Abstract: This article combines tax, survey, and national accounts data to estimate the distribution of national income in the United States since 1913. Our distributional national accounts capture 100% of national income, allowing us to compute growth rates for each quantile of the income distribution consistent with macroeconomic growth. We estimate the distribution of both pretax and posttax income, making it possible to provide a comprehensive view of how government redistribution affects inequality. Average pretax real national income per adult has increased 60% from 1980 to 2014, but we find that it has stagnated for the bottom 50% of the distribution at about $16,000 a year. The pretax income of the middle class—adults between the median and the 90th percentile—has grown 40% since 1980, faster than what tax and survey data suggest, due in particular to the rise of tax-exempt fringe benefits. Income has boomed at the top. The upsurge of top incomes was first a labor income phenomenon but has mostly been a capital income phenomenon since 2000. The government has offset only a small fraction of the increase in inequality. The reduction of the gender gap in earnings has mitigated the increase in inequality among adults, but the share of women falls steeply as one moves up the labor income distribution, and is only 11% in the top 0.1% in 2014.
      PubDate: Tue, 10 Oct 2017 00:00:00 GMT
      DOI: 10.1093/qje/qjx043
      Issue No: Vol. 133, No. 2 (2017)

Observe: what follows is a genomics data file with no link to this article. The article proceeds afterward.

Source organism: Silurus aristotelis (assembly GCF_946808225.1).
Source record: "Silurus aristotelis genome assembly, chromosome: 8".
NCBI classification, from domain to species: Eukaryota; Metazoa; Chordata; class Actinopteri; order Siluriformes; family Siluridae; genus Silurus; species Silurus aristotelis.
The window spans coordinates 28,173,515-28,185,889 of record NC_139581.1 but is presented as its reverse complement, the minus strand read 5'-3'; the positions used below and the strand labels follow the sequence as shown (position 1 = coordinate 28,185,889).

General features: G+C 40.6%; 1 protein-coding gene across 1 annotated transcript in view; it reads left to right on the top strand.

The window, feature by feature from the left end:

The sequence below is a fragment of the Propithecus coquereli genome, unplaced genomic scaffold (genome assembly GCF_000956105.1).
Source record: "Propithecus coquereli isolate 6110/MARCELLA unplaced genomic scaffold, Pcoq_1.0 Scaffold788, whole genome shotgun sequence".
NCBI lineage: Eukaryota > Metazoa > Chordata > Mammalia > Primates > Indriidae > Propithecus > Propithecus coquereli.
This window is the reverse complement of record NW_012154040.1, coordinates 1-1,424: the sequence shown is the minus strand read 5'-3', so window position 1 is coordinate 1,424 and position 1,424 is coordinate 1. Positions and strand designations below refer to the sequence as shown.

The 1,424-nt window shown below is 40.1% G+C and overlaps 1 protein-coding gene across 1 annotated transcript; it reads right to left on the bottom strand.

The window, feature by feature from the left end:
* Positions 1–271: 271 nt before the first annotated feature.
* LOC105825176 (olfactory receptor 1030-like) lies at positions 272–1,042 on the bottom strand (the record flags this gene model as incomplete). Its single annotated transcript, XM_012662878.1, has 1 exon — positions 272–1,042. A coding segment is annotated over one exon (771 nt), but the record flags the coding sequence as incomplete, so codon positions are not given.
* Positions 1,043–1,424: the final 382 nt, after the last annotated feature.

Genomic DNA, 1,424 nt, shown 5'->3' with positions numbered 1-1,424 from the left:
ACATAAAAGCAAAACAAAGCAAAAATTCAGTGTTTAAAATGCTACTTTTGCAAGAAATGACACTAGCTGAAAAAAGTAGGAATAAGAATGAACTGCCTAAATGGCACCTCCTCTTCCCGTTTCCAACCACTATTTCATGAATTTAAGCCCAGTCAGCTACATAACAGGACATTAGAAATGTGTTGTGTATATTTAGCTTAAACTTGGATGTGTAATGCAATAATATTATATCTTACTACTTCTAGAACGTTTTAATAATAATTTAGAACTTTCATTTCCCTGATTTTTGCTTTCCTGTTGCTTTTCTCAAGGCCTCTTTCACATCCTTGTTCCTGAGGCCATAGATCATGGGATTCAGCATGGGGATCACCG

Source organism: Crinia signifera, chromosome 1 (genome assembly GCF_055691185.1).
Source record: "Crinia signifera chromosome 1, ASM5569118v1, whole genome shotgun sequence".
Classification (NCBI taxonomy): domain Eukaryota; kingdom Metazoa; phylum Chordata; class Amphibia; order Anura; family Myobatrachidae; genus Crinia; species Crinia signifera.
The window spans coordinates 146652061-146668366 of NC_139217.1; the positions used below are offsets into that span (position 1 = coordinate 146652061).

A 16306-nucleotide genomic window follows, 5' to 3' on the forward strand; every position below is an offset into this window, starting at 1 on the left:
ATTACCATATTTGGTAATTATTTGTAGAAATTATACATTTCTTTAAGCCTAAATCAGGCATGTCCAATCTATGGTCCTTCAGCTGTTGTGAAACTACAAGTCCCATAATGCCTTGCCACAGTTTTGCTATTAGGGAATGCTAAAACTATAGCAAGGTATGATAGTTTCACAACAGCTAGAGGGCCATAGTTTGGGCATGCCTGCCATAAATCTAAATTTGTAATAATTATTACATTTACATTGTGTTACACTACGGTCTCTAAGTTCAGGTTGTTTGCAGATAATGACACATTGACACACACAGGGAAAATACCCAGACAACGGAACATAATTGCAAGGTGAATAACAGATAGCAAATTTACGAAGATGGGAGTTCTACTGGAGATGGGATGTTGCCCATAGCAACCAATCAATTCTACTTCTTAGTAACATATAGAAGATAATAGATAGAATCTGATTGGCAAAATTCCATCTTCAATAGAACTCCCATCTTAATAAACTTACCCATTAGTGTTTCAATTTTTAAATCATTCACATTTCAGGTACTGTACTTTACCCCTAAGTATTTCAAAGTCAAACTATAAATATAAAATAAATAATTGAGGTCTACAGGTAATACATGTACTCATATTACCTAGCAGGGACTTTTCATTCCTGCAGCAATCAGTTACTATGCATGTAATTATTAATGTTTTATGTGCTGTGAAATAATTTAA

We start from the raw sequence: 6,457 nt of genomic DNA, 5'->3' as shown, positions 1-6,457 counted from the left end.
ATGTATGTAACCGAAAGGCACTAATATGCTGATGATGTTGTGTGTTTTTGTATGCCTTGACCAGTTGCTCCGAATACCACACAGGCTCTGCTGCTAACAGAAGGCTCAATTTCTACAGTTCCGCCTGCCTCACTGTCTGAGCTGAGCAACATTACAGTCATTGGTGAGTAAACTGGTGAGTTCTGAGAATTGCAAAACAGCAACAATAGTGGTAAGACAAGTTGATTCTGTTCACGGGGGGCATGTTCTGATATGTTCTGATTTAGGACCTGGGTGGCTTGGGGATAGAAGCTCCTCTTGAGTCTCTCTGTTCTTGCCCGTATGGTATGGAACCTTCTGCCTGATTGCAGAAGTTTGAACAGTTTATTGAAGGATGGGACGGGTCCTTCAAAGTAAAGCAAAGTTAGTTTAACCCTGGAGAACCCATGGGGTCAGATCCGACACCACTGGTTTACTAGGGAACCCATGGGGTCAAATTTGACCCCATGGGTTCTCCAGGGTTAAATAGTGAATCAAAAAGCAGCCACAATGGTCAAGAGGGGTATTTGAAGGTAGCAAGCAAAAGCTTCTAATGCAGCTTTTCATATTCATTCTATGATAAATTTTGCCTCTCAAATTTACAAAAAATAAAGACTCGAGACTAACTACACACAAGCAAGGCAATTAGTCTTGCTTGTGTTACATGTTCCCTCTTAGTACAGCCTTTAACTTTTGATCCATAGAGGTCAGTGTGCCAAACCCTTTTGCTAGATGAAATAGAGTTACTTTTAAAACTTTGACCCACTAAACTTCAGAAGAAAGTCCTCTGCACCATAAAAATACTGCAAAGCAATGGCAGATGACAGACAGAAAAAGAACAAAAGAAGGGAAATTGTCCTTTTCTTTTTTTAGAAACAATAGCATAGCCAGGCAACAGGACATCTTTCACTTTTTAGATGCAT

• The Morale Effects of Pay Inequality*
    • Authors: Breza E; Kaur S, Shamdasani Y.
      Pages: 611 - 663
      Abstract: Relative-pay concerns have potentially broad labor market implications. In a month-long experiment with Indian manufacturing workers, we randomize whether coworkers within production units receive the same flat daily wage or differential wages according to their (baseline) productivity ranks. When coworkers’ productivity is difficult to observe, pay inequality reduces output by 0.45 standard deviations and attendance by 18 percentage points. It also lowers coworkers’ ability to cooperate in their own self-interest. However, when workers can clearly perceive that their higher-paid peers are more productive than themselves, pay disparity has no discernible effect on output, attendance, or group cohesion. These findings help inform our understanding of when pay compression is more likely to arise in the labor market
      PubDate: Tue, 10 Oct 2017 00:00:00 GMT
      DOI: 10.1093/qje/qjx041